After my first Subaru Freeride Series experience this past week I had to step back and take a deep breath. Not only is it a lot of work to pull off the event, but after watching juniors and adults tackle the Headwaters for a week, taking a deep breath helped my nerves settle and my mind entertain my own ski ability; am I able to take on some of the toughest terrain on the mountain? The 13/14 winter season was not the time for me to try anything too outlandish. I worked on getting my ski legs back under me after a nearly 7-year deferment from skiing. Now I'm ready to start pushing the envelope of my ability, especially after watching hundreds of inspiring runs taken by 2-star adults, 4-star adults, and the best big mountain juniors in the world in the Subaru Freeride Series at Big Sky Resort. Ivan Malakhov's insanely fast cliff-ridden run choice, George Rodney's killer instinct for the mountain, and Galen Bridgewater's epic first-day line stick out as memorable moments this year. These are what ski dreams are made of. There's still a chance to catch the webcast action at subarufreeride.com, check out the recap videos below or read Powder Magazine's recap here. Congrats to all the competitors and thanks to a great season that pushed my own definition of what it means to "shred."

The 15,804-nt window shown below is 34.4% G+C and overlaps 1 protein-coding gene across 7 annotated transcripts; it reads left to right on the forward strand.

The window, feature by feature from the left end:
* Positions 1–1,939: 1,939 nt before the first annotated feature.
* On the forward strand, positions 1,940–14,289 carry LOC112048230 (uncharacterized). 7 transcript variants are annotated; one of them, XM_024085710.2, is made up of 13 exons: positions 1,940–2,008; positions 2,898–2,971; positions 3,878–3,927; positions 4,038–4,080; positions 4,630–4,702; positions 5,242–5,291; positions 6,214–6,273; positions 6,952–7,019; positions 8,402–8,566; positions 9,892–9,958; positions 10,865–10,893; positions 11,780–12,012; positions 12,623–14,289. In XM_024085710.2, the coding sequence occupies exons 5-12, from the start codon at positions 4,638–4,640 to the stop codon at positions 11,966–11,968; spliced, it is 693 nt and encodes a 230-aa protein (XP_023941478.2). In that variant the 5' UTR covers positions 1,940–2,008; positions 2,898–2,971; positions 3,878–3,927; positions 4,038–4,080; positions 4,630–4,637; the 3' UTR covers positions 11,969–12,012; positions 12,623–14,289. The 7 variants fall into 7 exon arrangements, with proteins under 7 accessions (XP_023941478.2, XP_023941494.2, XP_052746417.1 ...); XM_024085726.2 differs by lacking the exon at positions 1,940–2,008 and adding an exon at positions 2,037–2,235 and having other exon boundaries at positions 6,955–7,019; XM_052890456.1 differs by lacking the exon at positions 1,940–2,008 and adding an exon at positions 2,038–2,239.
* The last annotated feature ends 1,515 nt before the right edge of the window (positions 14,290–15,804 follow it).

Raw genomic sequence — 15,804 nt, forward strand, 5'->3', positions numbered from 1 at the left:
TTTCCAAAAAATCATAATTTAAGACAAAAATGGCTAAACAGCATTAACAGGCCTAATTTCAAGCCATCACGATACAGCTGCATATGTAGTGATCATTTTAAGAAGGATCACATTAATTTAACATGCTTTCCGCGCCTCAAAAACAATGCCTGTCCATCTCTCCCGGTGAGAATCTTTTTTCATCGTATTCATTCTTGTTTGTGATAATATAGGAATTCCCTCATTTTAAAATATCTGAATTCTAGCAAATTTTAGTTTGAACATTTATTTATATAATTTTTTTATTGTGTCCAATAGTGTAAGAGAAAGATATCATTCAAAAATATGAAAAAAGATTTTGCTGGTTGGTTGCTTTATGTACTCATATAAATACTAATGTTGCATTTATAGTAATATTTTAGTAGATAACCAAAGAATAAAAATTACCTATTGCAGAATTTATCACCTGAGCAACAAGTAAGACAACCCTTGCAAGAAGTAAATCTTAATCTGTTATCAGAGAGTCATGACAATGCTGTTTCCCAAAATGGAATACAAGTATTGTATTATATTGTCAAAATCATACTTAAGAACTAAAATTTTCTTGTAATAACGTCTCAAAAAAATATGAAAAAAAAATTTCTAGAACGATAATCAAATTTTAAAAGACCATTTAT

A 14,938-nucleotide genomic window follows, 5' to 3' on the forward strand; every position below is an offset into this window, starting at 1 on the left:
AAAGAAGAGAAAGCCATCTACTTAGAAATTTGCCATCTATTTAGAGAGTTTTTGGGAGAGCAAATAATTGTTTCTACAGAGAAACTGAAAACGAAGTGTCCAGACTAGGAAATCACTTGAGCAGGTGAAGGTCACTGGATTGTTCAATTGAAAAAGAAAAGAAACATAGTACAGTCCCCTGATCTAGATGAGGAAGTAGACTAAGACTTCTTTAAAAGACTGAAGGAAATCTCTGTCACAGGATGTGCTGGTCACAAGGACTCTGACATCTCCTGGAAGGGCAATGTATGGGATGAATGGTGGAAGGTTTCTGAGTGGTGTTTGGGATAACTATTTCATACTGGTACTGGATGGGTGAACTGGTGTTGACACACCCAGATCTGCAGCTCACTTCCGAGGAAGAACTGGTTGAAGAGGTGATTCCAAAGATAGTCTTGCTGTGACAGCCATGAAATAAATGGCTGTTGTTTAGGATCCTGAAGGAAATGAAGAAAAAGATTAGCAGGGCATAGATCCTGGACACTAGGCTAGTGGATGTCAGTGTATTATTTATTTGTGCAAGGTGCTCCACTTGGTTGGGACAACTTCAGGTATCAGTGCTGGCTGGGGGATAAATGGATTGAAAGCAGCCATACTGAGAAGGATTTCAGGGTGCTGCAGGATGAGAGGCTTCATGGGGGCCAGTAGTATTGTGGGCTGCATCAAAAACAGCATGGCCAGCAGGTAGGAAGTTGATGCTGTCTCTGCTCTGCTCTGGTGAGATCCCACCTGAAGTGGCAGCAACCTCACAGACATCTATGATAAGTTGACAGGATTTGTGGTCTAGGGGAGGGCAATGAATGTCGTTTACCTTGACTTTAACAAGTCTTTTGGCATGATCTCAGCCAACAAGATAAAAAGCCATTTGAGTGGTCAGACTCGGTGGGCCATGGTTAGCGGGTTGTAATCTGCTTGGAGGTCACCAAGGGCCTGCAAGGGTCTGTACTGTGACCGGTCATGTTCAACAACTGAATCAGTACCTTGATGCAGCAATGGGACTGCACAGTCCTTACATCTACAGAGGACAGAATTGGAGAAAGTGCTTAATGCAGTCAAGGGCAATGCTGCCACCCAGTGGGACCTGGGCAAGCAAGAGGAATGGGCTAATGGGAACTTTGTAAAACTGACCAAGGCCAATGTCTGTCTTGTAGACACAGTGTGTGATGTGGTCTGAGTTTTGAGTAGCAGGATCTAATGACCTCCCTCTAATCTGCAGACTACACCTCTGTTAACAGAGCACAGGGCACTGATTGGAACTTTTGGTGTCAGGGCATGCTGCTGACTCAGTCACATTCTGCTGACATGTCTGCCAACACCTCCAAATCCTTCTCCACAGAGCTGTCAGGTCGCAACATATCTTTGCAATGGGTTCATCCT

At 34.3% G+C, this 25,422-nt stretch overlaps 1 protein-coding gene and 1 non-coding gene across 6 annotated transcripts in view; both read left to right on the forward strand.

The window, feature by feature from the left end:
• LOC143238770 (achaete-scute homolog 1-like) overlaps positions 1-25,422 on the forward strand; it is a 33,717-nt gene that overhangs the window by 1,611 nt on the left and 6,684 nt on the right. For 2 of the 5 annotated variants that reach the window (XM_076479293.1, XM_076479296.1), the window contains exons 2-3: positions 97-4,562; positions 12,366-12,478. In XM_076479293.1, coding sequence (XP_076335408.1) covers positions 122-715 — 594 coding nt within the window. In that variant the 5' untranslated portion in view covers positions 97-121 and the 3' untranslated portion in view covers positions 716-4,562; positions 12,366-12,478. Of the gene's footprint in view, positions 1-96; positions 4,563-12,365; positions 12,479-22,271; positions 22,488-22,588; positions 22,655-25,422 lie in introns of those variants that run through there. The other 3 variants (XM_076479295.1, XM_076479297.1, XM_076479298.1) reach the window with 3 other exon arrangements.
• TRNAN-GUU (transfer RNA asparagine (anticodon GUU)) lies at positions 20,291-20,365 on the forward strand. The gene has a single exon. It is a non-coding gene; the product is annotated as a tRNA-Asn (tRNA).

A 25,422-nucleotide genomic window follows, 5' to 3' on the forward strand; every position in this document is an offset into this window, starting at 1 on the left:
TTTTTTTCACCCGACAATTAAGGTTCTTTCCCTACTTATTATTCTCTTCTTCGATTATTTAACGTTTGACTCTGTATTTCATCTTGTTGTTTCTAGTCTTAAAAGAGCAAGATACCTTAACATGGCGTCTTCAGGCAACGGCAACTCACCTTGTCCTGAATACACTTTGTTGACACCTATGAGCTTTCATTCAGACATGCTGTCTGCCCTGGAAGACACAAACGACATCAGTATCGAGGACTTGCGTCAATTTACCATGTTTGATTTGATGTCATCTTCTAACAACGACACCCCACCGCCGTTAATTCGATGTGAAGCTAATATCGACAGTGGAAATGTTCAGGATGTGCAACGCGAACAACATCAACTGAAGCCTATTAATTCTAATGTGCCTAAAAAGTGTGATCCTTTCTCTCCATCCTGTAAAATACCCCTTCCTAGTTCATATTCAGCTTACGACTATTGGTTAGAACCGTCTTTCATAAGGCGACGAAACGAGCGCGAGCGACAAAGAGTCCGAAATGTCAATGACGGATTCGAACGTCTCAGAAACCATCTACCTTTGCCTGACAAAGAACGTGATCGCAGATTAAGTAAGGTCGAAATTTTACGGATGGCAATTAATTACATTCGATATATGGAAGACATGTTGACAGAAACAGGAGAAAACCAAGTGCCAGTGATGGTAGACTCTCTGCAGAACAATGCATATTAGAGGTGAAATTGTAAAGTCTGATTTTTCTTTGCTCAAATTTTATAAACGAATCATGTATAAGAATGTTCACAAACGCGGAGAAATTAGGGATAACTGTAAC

SFS14 Big Sky Resort Highlights:
JFT14 Big Sky Resort World Championship Highlights:
I saw down with first-year snowreporter Joe Schufman to discuss weather stations, how Big Sky Resort's snow report is gathered each day, and what it feels like to provide the world with great powder news from Big Sky Resort.
What time do you usually wake up in the morning?
I wake up at 3:45 a.m., but usually don't get out of bed until about 4:00 a.m. Once you are used to waking up this early it's no different than waking up at 8:00 a.m.
What's the very first thing you do when you get into the office?
I head straight to the computer to figure out how much snow we received overnight and what is going to happen with snow and weather today. To figure out snow totals we use automated weather stations and an on-mountain camera. These stations provide accurate totals for most of the mountain below treeline, for upper mountain totals we need to wait until about 8:00 a.m. for Ski Patrol to get on Lone Peak, and then they radio us with what the upper mountain snow totals are.